Smith : Yeah, I mean, all of our competition meetings were all just a debriefing. So, I don’t really know. I mean, I feel like I’m mostly leaning on Josh Wise and his film and his input of what he has to say. And I say as much as I can and really just apply it to the weekend.

Tiongson : Fair enough with me and, no, I get it for sure. You know, Josh Wise, you’ve mentioned him quite a bit. And of course, he’s your driver coach and a veteran NASCAR driver. I’ve noticed on social that you know you’ve worked out with him on cycling. Let me ask you a little bit of a fun question for you. Which one would you say is more tough in terms of intensity and challenging conditions? Would you say cycling with him in the incredible, oppressive conditions for a long ride is tough or is racing in Texas Motor Speedway during the daytime tougher?

Smith : (chuckles) It depends. Obviously the heat at Texas is pretty damn hot. So that’s difficult, but some of these bike rides that we do as well are definitely some of the hardest things you’ll do, it feels like. So I don’t know. It’s all hard, but that’s what makes it fun.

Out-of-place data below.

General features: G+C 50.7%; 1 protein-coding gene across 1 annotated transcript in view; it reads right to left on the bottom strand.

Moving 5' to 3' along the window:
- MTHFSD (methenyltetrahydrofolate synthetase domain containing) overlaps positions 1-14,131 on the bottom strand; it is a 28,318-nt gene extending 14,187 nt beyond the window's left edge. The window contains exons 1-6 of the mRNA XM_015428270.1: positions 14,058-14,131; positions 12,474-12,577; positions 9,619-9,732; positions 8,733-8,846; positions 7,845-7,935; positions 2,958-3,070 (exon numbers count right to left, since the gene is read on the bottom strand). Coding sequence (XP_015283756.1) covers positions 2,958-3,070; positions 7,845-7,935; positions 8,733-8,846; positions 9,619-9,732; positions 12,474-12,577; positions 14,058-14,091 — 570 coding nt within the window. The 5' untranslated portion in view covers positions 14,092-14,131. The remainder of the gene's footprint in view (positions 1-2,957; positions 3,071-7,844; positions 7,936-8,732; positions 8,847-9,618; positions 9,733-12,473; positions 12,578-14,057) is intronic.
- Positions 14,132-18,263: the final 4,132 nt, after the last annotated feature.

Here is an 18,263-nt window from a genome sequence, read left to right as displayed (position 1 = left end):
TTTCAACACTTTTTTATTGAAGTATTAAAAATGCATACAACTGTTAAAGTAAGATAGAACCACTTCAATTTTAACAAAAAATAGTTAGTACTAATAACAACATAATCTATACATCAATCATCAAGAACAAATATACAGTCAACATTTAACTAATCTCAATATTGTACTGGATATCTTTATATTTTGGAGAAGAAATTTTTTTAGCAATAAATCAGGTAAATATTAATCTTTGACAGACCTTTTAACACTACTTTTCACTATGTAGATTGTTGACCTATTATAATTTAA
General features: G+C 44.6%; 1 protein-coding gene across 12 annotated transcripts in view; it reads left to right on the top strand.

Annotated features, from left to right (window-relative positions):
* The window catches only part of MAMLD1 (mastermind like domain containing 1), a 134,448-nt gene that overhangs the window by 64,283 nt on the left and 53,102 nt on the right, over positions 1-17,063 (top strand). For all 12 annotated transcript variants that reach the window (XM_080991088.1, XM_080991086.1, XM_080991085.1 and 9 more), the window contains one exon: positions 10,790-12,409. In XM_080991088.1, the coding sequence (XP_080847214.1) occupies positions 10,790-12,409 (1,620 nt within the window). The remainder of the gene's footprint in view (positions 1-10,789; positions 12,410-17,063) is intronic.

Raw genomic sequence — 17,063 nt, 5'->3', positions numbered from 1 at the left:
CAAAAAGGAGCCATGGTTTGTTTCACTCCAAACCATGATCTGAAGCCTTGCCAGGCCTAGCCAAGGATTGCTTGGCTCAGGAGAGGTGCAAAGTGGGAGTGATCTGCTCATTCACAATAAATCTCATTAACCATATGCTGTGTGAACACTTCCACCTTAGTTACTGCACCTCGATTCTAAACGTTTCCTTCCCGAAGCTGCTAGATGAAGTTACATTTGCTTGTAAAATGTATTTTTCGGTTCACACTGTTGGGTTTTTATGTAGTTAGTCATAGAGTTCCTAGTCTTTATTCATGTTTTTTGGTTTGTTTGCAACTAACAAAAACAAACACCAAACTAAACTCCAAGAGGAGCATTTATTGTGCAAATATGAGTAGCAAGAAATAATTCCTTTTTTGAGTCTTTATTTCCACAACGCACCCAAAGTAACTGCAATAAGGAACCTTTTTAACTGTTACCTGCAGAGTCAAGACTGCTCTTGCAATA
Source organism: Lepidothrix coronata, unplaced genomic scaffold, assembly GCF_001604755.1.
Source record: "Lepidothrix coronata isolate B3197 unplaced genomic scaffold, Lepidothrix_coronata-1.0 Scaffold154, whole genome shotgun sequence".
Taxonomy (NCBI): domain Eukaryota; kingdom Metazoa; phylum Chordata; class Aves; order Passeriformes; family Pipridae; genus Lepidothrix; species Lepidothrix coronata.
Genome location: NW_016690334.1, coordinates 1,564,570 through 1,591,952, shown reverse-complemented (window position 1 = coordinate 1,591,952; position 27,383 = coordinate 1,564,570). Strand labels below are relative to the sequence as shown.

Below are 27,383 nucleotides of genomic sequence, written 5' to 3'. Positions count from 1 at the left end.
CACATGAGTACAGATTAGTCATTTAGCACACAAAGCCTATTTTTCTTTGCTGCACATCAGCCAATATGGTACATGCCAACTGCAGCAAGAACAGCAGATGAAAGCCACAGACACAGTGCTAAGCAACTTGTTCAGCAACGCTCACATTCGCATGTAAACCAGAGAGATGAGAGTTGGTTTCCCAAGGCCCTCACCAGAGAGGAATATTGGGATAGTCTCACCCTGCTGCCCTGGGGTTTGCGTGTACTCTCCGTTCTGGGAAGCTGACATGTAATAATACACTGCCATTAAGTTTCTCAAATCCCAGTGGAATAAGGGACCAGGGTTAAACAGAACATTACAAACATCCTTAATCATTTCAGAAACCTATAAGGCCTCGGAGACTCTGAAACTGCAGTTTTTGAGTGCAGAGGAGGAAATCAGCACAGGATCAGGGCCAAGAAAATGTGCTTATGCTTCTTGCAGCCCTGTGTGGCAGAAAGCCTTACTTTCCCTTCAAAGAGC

Tiongson : When you were beginning your cycling with Josh, was there a moment in time where he was probably going a little bit faster than you? And you’re just like, “Hey, man, slow down, you know, I’m in shape! But I need to make sure I can keep up with do not see you like a, like a tiny little pixel in the distance?”

Smith : (laughs) No, no, not really. I mean, I feel like I’ve always put a big effort at that of trying to be better. And I actually grew up on a BMX bike. So cycling has always came easier than harder for me.

Tiongson : Let me tell you a little piece of advice, because I’ve got a few years on you. Keep doing that. Because if you try to do it in your 30s, and you’re just starting, it’s not so easy! (laughs) So, if you keep limber, I’m sure it’s going to be quite easy for you. Now, like you’ve said, you bike, you have all this racing pedigree, from your childhood to now.

So let’s get talking about Gateway. Not so much about what unfortunately happened, but with the lights going out, which had to be, from my perspective, the weirdest thing I’ve seen in a long time. Have you experienced anything like that as a racecar driver?

Lights out and the rain and fog, we go in Austin. (Photo: Sean Folsom | The Podium Finish)

Lights out and the rain and fog, we go in Austin. (Photo: Sean Folsom | The Podium Finish)